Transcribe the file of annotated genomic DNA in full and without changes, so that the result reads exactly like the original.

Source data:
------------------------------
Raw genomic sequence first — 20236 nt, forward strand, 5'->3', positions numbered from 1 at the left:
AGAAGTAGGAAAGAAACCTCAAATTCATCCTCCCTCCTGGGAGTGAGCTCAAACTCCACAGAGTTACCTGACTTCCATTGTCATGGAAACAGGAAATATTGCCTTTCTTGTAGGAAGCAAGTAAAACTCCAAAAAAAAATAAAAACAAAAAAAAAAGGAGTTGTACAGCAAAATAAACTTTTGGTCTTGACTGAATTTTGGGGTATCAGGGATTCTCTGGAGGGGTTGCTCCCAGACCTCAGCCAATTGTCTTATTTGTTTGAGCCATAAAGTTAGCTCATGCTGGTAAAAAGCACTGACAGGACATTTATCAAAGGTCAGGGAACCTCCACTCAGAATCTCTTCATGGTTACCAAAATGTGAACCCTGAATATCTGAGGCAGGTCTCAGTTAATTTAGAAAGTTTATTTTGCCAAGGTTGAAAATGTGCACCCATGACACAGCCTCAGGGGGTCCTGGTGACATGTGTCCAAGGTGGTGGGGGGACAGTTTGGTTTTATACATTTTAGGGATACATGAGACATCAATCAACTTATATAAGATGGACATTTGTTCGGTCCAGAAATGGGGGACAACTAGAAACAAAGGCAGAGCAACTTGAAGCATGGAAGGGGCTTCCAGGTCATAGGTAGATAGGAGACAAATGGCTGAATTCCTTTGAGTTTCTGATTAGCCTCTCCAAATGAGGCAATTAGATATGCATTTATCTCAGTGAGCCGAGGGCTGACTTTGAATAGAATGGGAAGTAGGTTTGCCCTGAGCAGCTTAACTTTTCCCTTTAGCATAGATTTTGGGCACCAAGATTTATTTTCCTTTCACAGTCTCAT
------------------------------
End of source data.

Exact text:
Raw genomic sequence first — 20236 nt, forward strand, 5'->3', positions numbered from 1 at the left:
AGAAGTAGGAAAGAAACCTCAAATTCATCCTCCCTCCTGGGAGTGAGCTCAAACTCCACAGAGTTACCTGACTTCCATTGTCATGGAAACAGGAAATATTGCCTTTCTTGTAGGAAGCAAGTAAAACTCCAAAAAAAAATAAAAACAAAAAAAAAAGGAGTTGTACAGCAAAATAAACTTTTGGTCTTGACTGAATTTTGGGGTATCAGGGATTCTCTGGAGGGGTTGCTCCCAGACCTCAGCCAATTGTCTTATTTGTTTGAGCCATAAAGTTAGCTCATGCTGGTAAAAAGCACTGACAGGACATTTATCAAAGGTCAGGGAACCTCCACTCAGAATCTCTTCATGGTTACCAAAATGTGAACCCTGAATATCTGAGGCAGGTCTCAGTTAATTTAGAAAGTTTATTTTGCCAAGGTTGAAAATGTGCACCCATGACACAGCCTCAGGGGGTCCTGGTGACATGTGTCCAAGGTGGTGGGGGGACAGTTTGGTTTTATACATTTTAGGGATACATGAGACATCAATCAACTTATATAAGATGGACATTTGTTCGGTCCAGAAATGGGGGACAACTAGAAACAAAGGCAGAGCAACTTGAAGCATGGAAGGGGCTTCCAGGTCATAGGTAGATAGGAGACAAATGGCTGAATTCCTTTGAGTTTCTGATTAGCCTCTCCAAATGAGGCAATTAGATATGCATTTATCTCAGTGAGCCGAGGGCTGACTTTGAATAGAATGGGAAGTAGGTTTGCCCTGAGCAGCTTAACTTTTCCCTTTAGCATAGATTTTGGGCACCAAGATTTATTTTCCTTTCACAGTCTCAT